A reader in Buffalo says that when her son began kindergarten, he would work himself into a tantrum every morning.
To her credit, Mom did not allow emotion to drive her response to the problem. She sat her son down and calmly told him that he was free to throw morning tantrums, but for no longer than 15 minutes. When a tantrum started, she was going to set a timer. When it rang, he had to stop, compose himself, and proceed to the bus stop.
If a morning meltdown lasted past the bell, Mom was going to confine him to his room after school and put him to bed after dinner. If he missed his bus because of a tantrum, he would spend a week in his room, during which time he could join the family for meals, family outings and school.
Mom writes: “The next day he threw a tantrum and missed the bus. I drove him to school, came home, and cleaned his room of anything and everything entertaining, including books. He spent the full seven days in there. He never missed his bus again and he never threw another tantrum.”
Notwithstanding that the boy in question experienced no physical pain, mental torture, or discomfort other than prolonged boredom, this sort of discipline horrifies some people. I suppose they identify with the child and share in his seven days of unease. I suggest that the more rational response is to share in the boy's success. He stopped throwing tantrums!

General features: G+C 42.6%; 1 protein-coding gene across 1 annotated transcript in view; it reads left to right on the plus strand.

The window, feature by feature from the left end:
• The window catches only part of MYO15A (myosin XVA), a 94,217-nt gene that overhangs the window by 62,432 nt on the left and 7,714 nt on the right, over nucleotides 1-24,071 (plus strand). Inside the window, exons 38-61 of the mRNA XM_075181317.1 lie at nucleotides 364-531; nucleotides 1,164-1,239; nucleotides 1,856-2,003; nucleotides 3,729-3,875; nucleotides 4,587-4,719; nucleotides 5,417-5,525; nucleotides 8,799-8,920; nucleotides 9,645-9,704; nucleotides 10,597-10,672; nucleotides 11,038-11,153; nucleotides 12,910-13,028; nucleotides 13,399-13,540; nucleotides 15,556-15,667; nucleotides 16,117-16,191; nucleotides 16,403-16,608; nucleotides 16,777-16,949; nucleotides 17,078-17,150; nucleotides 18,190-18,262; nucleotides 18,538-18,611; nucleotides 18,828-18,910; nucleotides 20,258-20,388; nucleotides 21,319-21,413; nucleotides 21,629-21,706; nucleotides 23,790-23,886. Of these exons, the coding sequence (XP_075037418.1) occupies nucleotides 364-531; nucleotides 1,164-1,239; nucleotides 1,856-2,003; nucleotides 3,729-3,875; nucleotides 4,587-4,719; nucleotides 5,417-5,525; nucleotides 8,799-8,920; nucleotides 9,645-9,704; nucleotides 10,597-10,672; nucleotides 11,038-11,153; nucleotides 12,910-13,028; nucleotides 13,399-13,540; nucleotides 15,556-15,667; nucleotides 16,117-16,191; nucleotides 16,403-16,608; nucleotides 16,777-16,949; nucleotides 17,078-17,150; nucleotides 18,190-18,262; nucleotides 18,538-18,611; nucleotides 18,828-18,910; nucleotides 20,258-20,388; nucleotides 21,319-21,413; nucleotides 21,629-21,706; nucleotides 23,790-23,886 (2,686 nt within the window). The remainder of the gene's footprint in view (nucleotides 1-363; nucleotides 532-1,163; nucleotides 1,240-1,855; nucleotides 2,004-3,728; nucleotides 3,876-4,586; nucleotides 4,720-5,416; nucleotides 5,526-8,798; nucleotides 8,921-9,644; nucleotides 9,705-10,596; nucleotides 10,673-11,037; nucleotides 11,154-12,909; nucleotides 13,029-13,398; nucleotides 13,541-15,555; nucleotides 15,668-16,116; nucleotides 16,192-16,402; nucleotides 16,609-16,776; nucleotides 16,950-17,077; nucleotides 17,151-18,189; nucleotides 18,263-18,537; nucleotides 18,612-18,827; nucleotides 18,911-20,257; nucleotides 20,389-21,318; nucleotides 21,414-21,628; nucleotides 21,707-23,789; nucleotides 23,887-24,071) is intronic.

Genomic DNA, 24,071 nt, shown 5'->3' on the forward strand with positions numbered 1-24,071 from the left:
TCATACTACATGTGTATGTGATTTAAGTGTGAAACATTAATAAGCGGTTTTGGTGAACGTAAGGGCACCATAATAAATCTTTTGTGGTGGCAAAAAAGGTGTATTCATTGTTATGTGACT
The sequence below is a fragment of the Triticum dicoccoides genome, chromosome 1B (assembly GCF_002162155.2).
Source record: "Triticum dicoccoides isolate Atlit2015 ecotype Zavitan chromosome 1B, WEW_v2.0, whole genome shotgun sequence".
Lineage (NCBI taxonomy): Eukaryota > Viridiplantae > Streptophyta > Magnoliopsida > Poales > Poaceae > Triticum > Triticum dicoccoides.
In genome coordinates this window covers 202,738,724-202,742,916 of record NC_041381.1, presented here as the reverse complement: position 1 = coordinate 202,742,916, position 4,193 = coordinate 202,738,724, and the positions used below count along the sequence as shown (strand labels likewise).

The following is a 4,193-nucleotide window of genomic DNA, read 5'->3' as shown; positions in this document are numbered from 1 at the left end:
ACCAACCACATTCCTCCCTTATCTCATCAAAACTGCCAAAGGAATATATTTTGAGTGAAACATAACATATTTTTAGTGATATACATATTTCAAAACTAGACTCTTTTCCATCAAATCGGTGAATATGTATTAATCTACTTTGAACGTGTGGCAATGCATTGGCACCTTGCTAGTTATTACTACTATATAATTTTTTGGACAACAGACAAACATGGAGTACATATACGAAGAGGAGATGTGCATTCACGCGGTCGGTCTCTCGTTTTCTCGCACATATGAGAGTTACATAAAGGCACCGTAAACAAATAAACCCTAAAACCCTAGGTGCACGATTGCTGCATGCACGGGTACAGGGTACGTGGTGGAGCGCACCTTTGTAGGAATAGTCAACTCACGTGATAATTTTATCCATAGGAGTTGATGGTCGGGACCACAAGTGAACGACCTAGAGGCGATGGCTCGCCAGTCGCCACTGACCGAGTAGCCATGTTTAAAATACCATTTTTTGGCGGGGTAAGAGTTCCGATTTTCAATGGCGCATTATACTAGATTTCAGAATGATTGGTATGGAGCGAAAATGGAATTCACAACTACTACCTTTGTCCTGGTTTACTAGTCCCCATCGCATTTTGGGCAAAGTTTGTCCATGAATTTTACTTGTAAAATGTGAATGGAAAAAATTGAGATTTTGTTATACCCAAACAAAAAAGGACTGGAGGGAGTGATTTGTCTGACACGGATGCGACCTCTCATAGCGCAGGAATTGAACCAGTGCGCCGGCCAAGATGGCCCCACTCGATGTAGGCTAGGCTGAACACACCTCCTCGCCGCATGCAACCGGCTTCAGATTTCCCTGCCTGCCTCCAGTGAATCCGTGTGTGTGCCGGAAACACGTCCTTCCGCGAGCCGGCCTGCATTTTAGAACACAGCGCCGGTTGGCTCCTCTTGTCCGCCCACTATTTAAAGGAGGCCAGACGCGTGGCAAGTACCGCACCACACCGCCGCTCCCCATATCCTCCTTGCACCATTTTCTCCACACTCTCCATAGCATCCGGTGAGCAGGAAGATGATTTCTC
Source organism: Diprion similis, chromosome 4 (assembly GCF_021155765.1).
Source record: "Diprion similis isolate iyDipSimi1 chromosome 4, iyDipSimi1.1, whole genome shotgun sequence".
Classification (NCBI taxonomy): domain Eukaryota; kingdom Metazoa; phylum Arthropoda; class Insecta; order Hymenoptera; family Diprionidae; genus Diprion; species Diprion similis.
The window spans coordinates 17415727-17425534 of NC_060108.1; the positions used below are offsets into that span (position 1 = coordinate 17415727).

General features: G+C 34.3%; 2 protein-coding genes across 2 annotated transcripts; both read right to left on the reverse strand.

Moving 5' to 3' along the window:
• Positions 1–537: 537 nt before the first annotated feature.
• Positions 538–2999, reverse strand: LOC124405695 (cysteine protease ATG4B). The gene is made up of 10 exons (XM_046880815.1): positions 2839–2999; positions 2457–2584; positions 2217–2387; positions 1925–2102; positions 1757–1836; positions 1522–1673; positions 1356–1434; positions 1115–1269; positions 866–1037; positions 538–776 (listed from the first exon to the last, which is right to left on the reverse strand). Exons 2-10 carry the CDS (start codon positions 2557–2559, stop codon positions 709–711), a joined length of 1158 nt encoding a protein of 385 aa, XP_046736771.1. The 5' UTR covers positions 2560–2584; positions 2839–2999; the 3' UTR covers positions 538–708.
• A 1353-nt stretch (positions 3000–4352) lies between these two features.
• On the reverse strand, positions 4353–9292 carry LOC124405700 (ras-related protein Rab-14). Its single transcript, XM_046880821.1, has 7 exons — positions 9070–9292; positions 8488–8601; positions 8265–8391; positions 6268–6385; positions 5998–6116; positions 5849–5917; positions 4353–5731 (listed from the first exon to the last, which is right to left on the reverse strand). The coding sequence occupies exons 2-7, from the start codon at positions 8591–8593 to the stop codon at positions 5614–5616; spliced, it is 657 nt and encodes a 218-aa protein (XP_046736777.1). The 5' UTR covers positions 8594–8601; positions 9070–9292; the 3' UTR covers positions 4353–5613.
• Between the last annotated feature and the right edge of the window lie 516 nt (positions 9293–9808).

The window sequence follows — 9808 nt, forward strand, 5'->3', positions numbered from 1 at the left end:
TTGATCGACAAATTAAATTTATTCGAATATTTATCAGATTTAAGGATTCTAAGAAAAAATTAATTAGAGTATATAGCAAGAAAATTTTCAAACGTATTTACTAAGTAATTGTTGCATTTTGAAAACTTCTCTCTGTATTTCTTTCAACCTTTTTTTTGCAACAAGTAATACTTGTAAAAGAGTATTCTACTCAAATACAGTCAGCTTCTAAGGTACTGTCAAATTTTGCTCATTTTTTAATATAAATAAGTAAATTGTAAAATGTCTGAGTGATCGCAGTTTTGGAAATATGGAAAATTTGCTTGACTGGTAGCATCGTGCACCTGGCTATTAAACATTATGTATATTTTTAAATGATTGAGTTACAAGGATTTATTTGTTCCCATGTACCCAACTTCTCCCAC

Chronic misbehavior prevents a child from growing up. Parents have an obligation to do all they can to help their children release themselves from the bondage of misbehavior.
In this story, the mother was determined, not angry.
Who was the happier little boy – the tantrum-throwing one or the tantrum-free one? Would any amount of talk and understanding have resolved this problem? I doubt it. That approach might well have conveyed to the boy that he had a valid reason for throwing tantrums.
When this little boy is older, he will no doubt remember his seven days. Will he be grateful or resentful? That's a no-brainer.